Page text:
Monday, March 30, 2009
The expensive grimness of Aberdeen hotels
Took these pictures (Aberdeen remains one of the most atrractive cities in the country, complete with beach, harbour and great glowering granite edifices) last night while scouring Union Street for food (prior to settling on the honey chilli chicken) followed by an extremely disturbed night thanks to the propensity of Aberdeen Young Folk for partying into the not-so-small hours. It was 5.30 am before the last Bridge Street revellers went home. Student night, apparently.
Hotels in Aberdeen are a problem. They're all hideously expensive, even the rubbish ones, especially during the working week. Oil still shouts that it's got an expense account here. So the truly crap place that I'm staying - part of a big chain, dirty, shabby, scruffy, you name it - is £75 a night, Monday to Friday.
In the course of the last seven years I've stayed in almost every hotel in Aberdeen, and in terms of value for money, the best is probably the Premier Inn opposite the Lemon Tree.Same price as Travelodge but on a different planet for quality and service. The two chains nearly merged last year but in the end, it all fell apart. Good.
The Carmelite is a would-be boutique hotel with a nice foyer and restaurant but, in my one and only stay there (£60, cancelled flight, weekend rate) has half-heartedly tarted-up rooms from its previous incarnation as the Grampian. The Malmaison, just opened, will be like all the other Malmaisons - very comfortable, pretentious and overpriced - but it's beyond my reach expense-wise. The Patio down at the beach is, in its cattle-class rooms at least, a badly-designed, very noisy echo chamber. Ludicrously expensive if you're not fossil-fuelled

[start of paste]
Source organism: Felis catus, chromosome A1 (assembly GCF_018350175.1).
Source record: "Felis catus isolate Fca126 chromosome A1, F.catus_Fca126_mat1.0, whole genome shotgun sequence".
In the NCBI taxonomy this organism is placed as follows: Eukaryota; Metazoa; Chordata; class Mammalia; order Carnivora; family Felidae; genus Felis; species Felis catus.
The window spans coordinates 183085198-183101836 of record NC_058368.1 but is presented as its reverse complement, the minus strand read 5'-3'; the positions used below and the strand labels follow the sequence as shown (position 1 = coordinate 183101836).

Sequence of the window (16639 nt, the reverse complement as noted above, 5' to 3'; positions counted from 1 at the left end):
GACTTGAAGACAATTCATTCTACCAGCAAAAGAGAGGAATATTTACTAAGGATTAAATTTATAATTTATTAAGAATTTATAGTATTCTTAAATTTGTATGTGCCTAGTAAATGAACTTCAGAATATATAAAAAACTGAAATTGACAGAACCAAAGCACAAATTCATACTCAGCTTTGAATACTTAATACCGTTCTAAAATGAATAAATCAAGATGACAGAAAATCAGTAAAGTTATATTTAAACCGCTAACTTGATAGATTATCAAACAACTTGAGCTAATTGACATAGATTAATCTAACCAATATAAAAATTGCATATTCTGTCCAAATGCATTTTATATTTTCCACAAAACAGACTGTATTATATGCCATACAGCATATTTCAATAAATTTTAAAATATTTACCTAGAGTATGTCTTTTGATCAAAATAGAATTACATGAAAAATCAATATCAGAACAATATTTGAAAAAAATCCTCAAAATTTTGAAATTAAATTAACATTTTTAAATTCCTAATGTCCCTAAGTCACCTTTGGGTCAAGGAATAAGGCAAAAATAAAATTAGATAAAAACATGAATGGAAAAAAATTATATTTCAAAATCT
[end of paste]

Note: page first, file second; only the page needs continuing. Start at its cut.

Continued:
There are other establishments, of course - too many to mention in a single post. The pub-with-rooms where, when I complained about the absence of a toilet seat, I was accused of stealing it. The truly threatening bed and breakfasts (there are several, and none are cheap). The Copthorne - now getting to over £200 a night, I'm told -used to be nice but very 1970s and too dear to eat in. The Caledonian is OK but again, ridiculously expensive and worn at the edges.
Holiday Inn Express is clean, tidy and well-run but very difficult to get into. I like their no-nonsense all-you-can-eat breakfast too. If you can afford £150 a night. Unbelievable. The Station Hotel by the harbour is a warren and rather frightening.
Anyway, if you have to, go for the Premier Inn, or, if money's no object, Simpson's (which is ultra-dear) or the Malmaison. But for whom is money no object these days?
Posted by Tom Morton at 12:05 pm